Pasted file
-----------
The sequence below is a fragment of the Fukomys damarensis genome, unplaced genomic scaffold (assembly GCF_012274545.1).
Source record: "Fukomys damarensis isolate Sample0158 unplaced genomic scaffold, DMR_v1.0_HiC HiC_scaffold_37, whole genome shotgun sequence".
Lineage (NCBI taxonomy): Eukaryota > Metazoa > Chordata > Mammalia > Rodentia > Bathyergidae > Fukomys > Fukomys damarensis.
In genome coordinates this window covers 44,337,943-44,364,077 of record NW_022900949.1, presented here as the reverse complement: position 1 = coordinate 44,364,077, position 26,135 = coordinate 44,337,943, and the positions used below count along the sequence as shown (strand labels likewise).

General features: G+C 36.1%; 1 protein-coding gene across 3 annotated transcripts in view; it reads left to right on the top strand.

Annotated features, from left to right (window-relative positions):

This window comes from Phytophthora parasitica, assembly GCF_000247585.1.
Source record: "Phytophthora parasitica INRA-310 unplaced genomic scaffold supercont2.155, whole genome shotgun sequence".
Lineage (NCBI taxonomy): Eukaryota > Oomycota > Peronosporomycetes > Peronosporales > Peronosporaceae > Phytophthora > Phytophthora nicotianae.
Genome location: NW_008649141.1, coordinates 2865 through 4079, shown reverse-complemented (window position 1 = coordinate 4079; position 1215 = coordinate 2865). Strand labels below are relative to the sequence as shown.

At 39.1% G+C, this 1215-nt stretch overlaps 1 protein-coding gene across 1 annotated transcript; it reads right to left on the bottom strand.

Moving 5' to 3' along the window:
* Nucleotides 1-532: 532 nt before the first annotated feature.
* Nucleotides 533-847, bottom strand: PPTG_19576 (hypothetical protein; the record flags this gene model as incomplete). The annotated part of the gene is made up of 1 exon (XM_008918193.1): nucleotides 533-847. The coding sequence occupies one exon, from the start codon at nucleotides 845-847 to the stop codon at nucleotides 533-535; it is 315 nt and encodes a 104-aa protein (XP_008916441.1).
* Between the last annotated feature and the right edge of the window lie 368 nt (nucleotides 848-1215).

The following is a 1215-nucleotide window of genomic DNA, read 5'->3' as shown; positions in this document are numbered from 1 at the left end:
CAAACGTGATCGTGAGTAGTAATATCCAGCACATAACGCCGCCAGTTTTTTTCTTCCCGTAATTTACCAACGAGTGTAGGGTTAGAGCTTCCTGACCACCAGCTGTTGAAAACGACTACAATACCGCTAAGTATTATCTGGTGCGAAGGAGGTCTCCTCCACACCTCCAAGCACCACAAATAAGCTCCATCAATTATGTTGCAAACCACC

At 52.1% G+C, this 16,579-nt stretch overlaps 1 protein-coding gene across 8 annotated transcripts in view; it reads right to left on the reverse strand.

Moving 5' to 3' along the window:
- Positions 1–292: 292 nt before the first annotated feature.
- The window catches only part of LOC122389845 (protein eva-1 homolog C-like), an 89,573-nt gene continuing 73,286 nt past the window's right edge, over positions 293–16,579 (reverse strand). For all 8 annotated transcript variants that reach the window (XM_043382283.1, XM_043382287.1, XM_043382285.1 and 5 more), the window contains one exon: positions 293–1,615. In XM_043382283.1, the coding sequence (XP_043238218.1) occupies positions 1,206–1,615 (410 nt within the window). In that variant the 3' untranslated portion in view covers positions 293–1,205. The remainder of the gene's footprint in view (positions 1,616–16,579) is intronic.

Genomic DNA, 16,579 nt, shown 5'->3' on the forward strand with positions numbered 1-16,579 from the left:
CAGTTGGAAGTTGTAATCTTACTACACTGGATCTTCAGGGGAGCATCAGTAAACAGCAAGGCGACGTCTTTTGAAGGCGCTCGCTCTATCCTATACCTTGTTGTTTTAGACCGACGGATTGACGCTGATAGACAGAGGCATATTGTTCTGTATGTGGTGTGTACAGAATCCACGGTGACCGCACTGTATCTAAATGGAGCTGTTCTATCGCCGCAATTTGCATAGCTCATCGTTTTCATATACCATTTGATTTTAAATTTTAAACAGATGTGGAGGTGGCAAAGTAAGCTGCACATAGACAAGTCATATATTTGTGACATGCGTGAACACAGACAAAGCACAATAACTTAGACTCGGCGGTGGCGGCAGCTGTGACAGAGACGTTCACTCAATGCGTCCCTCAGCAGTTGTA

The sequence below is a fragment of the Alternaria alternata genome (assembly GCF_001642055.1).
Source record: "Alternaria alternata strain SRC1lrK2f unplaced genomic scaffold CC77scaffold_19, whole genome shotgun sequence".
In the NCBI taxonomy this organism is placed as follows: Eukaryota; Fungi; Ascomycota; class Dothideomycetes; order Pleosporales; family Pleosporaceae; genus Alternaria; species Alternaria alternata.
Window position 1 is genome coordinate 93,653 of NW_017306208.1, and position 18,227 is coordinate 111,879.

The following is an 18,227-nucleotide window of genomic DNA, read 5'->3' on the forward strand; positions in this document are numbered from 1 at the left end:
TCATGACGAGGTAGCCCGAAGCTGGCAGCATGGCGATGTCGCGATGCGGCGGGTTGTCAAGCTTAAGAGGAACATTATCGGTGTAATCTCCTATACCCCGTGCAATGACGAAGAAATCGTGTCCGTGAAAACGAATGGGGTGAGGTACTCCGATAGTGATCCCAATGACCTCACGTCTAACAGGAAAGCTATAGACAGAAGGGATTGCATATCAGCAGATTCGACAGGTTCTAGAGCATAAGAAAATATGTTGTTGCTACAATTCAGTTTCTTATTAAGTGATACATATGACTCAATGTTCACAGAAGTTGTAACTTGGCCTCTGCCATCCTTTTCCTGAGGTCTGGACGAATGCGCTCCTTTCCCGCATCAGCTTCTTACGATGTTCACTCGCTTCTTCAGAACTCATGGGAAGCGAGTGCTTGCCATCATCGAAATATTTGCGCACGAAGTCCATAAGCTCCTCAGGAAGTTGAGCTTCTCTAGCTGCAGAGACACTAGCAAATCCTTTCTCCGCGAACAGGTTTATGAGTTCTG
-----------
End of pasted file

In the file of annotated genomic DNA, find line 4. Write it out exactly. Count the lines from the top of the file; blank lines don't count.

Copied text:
In genome coordinates this window covers 44,337,943-44,364,077 of record NW_022900949.1, presented here as the reverse complement: position 1 = coordinate 44,364,077, position 26,135 = coordinate 44,337,943, and the positions used below count along the sequence as shown (strand labels likewise).